Happy Friday, traders. Welcome to our weekly market wrap, where we take a look back at these last five trading days with a focus on the market news, economic data and headlines that had the most impact on gold prices—and may continue to into the future—as well as the charts for silver, the US Dollar and other key correlated assets.
Gold prices are moderately lower to end the week, looking likely to close Friday’s session near support at $1830/oz. The precious metal enjoyed relatively consistent support through the start of the week, but any support for non-Dollar safe havens has been weakened by the announcement of a $1.9 trillion COVID-19 relief package that the incoming Biden administration plans to bring to the Democrat-controlled legislature after inauguration next week.
So, what kind of week has it been?
Gold Prices Steadied this Week as Markets Mulled Whether or Not the Equity Rally is Getting Overextended at the Start of 2021
We have a blessedly less interesting week to recap than we did at this time last Friday and, until this morning’s rapid selling, gold’s price charts were reflective of that lack of clear momentum in markets overall.
In the first half of the week, we saw investors second-guessing the recent rally in US Treasury yields and, to a greater degree, the farther-reaching bull run in equities since November. Both major markets slowed their ascents on Monday and spend the next sessions in a state of flux without much in the way of economic data or narrative shifts to drive the charts. Perhaps unsurprisingly, the unprecedented second impeachment of the outgoing US President which was made official on Wednesday was of little importance to financial markets. By Wednesday, for lack of any better ideas, equity investors had slipped back into the posture of recent months: choosing look past turmoil in DC and still brutal counts of those infected and dying due to COVID-19, and to instead place trades based on optimistic hopes for a booming fiscal stimulus package from the forthcoming Biden administration.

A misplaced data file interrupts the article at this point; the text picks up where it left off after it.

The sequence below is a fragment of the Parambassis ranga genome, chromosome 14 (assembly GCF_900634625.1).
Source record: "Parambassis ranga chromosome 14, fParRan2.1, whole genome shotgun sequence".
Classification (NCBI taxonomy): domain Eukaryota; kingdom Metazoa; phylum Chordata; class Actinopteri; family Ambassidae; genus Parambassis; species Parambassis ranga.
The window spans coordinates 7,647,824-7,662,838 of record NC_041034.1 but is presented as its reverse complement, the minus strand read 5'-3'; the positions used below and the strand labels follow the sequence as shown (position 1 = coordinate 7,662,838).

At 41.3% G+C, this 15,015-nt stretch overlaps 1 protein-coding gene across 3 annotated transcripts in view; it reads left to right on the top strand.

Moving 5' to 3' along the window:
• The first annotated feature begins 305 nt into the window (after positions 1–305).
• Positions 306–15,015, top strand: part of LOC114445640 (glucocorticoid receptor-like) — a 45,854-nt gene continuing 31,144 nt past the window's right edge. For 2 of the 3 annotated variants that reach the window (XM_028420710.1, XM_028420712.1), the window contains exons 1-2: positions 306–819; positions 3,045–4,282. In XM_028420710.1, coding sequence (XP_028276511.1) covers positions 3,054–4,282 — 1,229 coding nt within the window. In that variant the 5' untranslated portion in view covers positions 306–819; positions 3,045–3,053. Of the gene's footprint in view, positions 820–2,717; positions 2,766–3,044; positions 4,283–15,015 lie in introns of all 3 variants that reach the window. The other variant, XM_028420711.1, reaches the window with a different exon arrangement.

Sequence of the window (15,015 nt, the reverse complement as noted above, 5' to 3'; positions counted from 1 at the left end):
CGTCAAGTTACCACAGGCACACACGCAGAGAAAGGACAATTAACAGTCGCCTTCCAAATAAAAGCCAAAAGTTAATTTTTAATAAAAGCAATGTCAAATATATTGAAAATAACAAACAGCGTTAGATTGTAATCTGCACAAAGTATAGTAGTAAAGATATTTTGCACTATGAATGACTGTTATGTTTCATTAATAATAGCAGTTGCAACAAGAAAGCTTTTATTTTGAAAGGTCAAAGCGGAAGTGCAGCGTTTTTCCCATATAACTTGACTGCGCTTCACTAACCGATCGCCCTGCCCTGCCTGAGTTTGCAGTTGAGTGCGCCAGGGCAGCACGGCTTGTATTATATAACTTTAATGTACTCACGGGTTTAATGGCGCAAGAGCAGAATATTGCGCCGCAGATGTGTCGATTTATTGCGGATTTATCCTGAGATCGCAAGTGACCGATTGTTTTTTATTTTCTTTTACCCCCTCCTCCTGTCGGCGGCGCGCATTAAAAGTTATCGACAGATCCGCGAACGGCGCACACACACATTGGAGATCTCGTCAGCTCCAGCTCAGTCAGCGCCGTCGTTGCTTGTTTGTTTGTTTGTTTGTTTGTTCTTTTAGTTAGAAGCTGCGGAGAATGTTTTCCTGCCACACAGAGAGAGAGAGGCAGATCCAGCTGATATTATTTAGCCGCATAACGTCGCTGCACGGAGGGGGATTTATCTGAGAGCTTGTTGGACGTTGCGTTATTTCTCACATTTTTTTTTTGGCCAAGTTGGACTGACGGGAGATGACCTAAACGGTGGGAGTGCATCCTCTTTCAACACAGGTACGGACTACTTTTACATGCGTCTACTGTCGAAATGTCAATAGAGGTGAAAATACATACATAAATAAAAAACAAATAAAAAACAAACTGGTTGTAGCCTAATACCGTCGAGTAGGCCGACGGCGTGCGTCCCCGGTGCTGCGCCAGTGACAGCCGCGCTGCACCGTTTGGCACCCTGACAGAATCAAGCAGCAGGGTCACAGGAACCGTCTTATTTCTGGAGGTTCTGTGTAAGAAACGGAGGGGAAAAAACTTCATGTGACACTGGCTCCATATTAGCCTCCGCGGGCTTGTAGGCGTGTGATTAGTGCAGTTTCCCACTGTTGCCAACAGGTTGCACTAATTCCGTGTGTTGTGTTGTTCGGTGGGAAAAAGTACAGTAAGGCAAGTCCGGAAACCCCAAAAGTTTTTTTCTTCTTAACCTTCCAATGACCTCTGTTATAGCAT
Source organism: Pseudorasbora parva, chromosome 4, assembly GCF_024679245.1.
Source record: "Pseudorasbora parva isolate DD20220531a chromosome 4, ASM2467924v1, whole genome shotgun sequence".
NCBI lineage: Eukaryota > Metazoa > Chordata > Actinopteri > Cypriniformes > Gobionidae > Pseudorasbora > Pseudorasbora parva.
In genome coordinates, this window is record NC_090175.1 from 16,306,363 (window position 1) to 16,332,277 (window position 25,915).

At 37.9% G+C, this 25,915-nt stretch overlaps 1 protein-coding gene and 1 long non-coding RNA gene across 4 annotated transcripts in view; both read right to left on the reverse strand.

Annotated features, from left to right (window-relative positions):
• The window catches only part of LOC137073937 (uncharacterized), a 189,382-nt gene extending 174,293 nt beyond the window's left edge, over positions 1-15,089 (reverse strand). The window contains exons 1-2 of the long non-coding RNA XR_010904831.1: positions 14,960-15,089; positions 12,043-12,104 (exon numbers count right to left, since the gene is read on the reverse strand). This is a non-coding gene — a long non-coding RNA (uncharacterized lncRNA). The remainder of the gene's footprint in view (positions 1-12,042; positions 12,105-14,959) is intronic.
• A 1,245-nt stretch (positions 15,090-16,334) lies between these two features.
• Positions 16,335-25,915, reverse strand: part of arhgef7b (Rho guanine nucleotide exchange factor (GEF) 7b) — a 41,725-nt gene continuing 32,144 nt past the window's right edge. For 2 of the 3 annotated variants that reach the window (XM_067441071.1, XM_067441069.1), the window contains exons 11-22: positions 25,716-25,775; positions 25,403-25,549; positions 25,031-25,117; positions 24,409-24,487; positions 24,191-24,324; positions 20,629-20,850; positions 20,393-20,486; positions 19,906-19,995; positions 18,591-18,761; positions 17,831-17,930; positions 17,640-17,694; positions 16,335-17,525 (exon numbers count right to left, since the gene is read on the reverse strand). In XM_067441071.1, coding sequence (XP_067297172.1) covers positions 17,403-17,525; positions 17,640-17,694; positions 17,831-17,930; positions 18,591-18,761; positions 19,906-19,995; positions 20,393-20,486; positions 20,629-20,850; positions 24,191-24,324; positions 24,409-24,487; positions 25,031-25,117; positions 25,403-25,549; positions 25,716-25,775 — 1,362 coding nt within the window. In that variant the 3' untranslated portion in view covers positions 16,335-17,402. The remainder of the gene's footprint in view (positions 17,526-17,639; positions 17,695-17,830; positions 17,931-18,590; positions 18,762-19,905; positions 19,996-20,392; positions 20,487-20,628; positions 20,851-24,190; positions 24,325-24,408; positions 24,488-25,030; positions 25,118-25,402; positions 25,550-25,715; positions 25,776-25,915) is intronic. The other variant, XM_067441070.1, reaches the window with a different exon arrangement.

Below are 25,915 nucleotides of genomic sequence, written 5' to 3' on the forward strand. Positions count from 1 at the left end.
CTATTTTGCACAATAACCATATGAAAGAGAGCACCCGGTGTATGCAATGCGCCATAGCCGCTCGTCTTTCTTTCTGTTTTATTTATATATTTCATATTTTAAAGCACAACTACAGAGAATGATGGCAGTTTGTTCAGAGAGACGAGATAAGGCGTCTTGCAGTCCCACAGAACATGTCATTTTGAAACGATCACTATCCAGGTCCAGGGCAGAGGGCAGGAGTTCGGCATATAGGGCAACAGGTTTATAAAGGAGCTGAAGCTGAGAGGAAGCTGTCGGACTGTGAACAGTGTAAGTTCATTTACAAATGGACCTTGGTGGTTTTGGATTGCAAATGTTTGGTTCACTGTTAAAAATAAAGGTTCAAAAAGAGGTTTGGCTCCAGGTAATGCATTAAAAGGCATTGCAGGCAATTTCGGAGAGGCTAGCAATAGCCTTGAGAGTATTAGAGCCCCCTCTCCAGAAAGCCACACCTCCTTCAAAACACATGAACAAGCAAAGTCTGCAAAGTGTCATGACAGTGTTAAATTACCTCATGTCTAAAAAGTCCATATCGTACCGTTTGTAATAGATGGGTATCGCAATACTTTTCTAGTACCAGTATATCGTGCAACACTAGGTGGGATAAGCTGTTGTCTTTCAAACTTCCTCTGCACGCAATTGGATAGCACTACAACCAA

Without a lot of crosswinds then, gold was able to remain fairly steady through Wednesday’s session even without significant price-drivers of its own. With the US Dollar again seeing strong selling, the yellow metal’s spot price found reliable support at $1850/oz and was given room to trade slightly higher through Tuesday and Wednesday’s books of business in the US.
Nearly 1 Million New Jobless Dimmed the Labor Market Outlook; Powell Promised that Rate Hikes Look Far-Off, and Tapering Will Come with a Warning
Trading become a little more interesting and directional on Thursday. Gold and silver—in fact, most traditional safe haven assets—began the US session well off the prior day’s highs as overseas investors positioned themselves for the Biden transition team to announce their plans for a wide-ranging stimulus package to support the US economy as one of the incoming administration’s first points of focus. Just prior to the morning release of US economic data, gold spot prices had fallen to $1840/oz. The one-day recovery in safe havens began with the data points as the week’s initial jobless claims data revealed and unexpected and unwanted spike to nearly 1 million new unemployment claims, sending a ripple of risk aversion flowing throughout US markets. In gold, the reach for safety saw prices quickly return to previous support at $1850 before the start of cash trading in equity markets forced a mild pullback.